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Mistaken identity Lee is not one to be discouraged by mistakes. “I find that every time I make a mistake, it draws my garment in a different direction, and it’s usually for the better,” she explains. This acceptance and trust in whatever will be thrown her way is reflected in her designs: they bend, they move, they flow.

Every body loves Qube In keeping with this free-spirited approach, Qube clothing is meant to complement any body type and any lifestyle. Lee’s last two clients illustrate this: an 18-year-old model that had just moved to the city and Lee’s own 50-year-old aunt. “They’re all looking for the same thing,” she explains. “They’re looking to feel confident.” Lee herself had body struggles when growing up. She always felt bigger than the rest of her friends and struggled to adhere to the small selection of ‘in’ clothing.

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“I’ve grown up with boobs all my life, so when I’m designing I like to think about ‘how would this cover a bra?’” she says, adding that there are so many styles that people’s body types don’t fit – she cites skinny jeans as one of these trends. With Qube, she hopes to give women of all body types a chance to feel good in clothing that is wearable and flattering above all else. “I would love to provide people with that one dress that they can put on and feel good instantly,” she says.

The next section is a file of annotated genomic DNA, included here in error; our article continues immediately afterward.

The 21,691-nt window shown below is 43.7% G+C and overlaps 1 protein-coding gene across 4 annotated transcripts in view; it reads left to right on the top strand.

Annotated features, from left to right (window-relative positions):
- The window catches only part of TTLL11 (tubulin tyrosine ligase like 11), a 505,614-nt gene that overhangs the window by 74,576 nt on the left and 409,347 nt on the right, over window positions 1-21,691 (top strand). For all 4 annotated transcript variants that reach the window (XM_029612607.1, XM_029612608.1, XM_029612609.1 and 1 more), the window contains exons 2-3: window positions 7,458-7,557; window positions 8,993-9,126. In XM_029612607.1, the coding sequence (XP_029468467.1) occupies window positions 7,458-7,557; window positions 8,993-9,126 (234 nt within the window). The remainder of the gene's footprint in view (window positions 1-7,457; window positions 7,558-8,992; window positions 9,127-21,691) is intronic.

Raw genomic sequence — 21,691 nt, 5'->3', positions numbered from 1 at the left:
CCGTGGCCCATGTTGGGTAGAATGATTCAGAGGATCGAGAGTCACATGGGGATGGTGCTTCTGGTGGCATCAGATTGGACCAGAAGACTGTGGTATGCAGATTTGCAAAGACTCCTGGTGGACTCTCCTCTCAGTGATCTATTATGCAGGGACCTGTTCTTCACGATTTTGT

Dear diary In many ways, Qube is Lee’s personal diary, a place where her innermost inspirations and ideas are released. She took up sewing to pass the time during her post-accident healing process and it soon became a healer in its own right. “Sewing has been my medicine,” she states simply.


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What’s it all about? When designing a piece, Lee has her own style and Salt Spring roots in mind. Truly, the correlation between Lee’s personal style and Qube’s aesthetic is uncanny. “I like to look polished and put-together but not necessarily like I’m trying super hard,” she explains. “It’s cool to see how people who don’t know me react to Qube because I feel that’s how they would react to me.” While Qube reflects an obvious theme of unforced elegance, Lee is reluctant to dictate how her clothing should be styled because she sees it as a deeply personal thing. That said, she recommends pairing Qube pieces with chunky wooden jewelry to complement the button detailing.